• Melanie Gleeson

    I’ve always had inner confidence; a supportive family and a school that encouraged independent thinking and exploration, which meant that this confidence was nurtured. Family adventures which included living overseas made me resilient, accepting of change and inspired me to get out of my comfort zone and embrace new experiences.

    Like so many high school graduates, I was unsure what to do when I left Year 12 so I moved to Scotland where I worked at a girl’s boarding school as an Au Pair. During the school holidays I backpacked around Europe with girlfriends and had an absolutely amazing time.

    When I came back to Melbourne I combined studying hair and beauty with selling cosmetics at Myer. I then moved on to working at Aveda at Georges in Collins Street before being offered a position managing a spa in Eltham. Whilst I hadn’t been a manager before I jumped at the opportunity. The owner of the spa not only taught me what I needed to know about running a small business and managing people but this proved to be the education and grounding I needed for what was to come.


    A chance meeting with an old high school friend a few years later saw us opening a spa business together. We had a $5000 credit card, a location (an old B&B in Mt Martha), boldness, passion and a whole set of audacious goals! We always knew we wanted to open more than one spa so we spent time writing operational manuals as well as networking like mad. During the years of growing endota there was never a time where I wanted to give up, but it definitely wasn’t smooth sailing! It was crazy busy but I was doing what I loved, what my soul was meant to be doing and what I believed in one hundred percent.

     I adored spending time at home with my boys when they were babies - Fergus is now seven and Jimmy is three – and as my motherhood journey was evolving, so too was endota spas. endota spa continued to grow and I realised that I needed help to spread the load. My husband Pete took time off and my parents were a wonderful help. As the boys grew and my work responsibilities increased I definitely had moments of guilt and sadness from missing out (which mama doesn’t?). Pete made me realise that the boys were surrounded by a whole village of people who loved them and for them to grow into the men that we want them to be, they need to spend time with different people and nurture and enjoy those relationships. Our family motto is ‘Never give up - never give in’ – I love it! And I love that the boys grow up hearing and living this.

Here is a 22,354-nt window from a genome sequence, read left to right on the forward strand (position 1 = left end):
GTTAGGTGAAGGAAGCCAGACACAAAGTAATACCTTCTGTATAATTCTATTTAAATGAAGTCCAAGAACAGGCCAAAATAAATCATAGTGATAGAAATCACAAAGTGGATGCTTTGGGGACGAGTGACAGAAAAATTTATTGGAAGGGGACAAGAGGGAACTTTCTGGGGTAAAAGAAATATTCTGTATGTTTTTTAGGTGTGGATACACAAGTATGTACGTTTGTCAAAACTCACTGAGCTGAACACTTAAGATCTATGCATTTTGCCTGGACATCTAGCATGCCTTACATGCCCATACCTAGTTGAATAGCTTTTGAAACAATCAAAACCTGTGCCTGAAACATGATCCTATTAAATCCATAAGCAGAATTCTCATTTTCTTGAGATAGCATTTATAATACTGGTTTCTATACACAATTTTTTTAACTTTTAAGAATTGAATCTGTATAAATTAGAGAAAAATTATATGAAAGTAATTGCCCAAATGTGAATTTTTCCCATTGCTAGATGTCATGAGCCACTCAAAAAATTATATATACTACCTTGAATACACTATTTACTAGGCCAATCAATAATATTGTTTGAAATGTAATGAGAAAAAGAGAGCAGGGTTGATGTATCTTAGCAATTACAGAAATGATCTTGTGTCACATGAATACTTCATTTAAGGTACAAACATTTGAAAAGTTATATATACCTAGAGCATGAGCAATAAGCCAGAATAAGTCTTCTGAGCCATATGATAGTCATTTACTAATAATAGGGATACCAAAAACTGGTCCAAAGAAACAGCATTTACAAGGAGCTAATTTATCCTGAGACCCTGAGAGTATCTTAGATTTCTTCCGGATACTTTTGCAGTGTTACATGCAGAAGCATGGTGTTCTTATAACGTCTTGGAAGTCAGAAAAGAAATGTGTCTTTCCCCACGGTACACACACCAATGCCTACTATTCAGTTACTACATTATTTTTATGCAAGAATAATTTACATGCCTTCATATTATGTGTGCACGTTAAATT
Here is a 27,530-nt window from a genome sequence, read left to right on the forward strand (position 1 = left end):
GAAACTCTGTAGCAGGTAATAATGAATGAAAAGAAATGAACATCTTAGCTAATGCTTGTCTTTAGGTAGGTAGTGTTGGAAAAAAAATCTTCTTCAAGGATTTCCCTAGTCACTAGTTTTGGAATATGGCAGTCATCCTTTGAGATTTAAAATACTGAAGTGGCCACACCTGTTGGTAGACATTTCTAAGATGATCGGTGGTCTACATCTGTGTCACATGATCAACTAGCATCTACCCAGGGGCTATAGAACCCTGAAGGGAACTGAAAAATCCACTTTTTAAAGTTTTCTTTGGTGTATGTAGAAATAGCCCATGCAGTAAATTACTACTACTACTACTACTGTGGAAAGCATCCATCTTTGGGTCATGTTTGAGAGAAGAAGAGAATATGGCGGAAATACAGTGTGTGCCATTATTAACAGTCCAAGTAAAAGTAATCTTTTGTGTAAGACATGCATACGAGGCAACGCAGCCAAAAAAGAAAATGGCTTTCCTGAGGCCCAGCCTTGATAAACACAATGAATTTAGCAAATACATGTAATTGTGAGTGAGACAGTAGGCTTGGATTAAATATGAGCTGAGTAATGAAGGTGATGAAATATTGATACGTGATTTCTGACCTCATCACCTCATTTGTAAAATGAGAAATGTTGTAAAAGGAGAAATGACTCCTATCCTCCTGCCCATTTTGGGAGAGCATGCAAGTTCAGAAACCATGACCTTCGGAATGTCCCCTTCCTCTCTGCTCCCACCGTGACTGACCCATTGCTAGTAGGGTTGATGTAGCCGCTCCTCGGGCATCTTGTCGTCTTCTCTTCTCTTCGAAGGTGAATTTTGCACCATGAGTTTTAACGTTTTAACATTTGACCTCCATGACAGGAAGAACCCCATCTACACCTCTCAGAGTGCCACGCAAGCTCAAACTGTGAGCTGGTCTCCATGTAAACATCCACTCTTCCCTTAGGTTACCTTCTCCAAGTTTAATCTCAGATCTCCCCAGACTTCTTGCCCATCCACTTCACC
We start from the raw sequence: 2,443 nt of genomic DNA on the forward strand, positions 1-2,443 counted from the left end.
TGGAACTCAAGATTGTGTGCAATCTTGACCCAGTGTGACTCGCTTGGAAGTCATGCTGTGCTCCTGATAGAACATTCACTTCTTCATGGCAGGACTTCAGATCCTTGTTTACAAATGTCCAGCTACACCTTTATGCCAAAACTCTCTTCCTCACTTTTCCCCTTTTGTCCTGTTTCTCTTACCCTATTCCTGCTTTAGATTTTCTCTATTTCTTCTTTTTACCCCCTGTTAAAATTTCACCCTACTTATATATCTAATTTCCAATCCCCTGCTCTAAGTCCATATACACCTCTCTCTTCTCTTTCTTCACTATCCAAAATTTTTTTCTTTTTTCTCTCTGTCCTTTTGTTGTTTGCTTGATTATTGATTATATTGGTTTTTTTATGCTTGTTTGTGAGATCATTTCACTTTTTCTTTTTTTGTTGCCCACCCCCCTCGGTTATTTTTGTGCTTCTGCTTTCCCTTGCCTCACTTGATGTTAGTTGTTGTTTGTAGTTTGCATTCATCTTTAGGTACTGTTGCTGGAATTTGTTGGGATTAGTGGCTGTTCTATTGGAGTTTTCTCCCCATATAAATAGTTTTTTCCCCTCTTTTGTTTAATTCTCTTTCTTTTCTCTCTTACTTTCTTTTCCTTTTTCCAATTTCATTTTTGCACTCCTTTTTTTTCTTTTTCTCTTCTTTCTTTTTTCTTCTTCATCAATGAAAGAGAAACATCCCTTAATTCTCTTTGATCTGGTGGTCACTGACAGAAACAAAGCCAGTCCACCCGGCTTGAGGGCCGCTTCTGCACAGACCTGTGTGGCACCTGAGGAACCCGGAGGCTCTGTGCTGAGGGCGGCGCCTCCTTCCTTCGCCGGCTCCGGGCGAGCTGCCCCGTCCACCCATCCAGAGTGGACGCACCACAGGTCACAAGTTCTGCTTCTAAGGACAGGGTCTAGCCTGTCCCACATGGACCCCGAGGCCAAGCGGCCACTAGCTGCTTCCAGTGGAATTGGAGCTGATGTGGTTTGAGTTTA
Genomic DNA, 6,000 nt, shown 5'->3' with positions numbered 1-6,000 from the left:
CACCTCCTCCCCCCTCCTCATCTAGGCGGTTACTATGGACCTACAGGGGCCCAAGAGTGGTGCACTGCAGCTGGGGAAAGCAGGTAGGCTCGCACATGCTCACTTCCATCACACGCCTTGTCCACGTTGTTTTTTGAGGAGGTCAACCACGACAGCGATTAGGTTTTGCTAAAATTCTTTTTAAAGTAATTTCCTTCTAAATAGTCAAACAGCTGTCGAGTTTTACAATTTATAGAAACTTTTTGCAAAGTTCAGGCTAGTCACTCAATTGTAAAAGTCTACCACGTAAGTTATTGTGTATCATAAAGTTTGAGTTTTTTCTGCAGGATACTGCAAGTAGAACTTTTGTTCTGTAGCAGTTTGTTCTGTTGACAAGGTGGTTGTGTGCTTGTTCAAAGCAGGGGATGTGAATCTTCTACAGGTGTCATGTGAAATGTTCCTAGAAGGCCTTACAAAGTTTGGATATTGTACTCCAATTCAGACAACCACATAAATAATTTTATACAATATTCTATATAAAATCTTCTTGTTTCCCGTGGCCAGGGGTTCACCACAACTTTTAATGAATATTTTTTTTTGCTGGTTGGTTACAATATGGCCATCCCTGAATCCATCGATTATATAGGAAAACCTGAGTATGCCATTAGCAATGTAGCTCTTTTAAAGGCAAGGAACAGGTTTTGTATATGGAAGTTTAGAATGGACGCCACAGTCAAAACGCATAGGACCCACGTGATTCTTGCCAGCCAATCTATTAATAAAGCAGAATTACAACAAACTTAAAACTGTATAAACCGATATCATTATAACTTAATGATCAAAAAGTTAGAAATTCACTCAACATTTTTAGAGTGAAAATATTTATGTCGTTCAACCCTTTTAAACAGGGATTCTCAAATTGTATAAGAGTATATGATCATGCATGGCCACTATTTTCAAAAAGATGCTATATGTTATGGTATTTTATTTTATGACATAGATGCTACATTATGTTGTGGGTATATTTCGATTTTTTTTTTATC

What I personally love about having my own business is the freedom. It is super hard and you definitely have to make sacrifices but what outweighs all of that, is that you get to make your own decisions. You are the master of your own destiny. I love that the majority of our spas are run by women (who all have their own amazing stories), empowered to make their own decisions and have the freedom and flexibility they need as mums. Many of these women held senior positions in the corporate world – and then they had families. You simply can’t finish work at 3pm to pick up the kids from school in that environment. You might work until late some nights, but when you need to be there for your kids you can be. Having your own business enables you to balance work/family life more than when you are employed in a fulltime position. 

    I am truly proud of the endota spa brand – we have 97 spas and employ approximately 1000 people across our network. We developed our own product range early to align with endota spa’s core beliefs. We wanted our therapists to use products that they believed in. Our beautiful organic range consists of 33 products and is manufactured in Victoria. We are continuing to add to our product and treatments with an exciting LED (light therapy) facial and a high potency anti-ageing range and our natural mineral make up range is now in our spas - our first dabble into cosmetics which is super exciting! Every spa, every experience and our products will continue to embrace the core endota spa message delivering nurturing results. I am always striving for consistency and brand alignment. We always want to be better at what we do.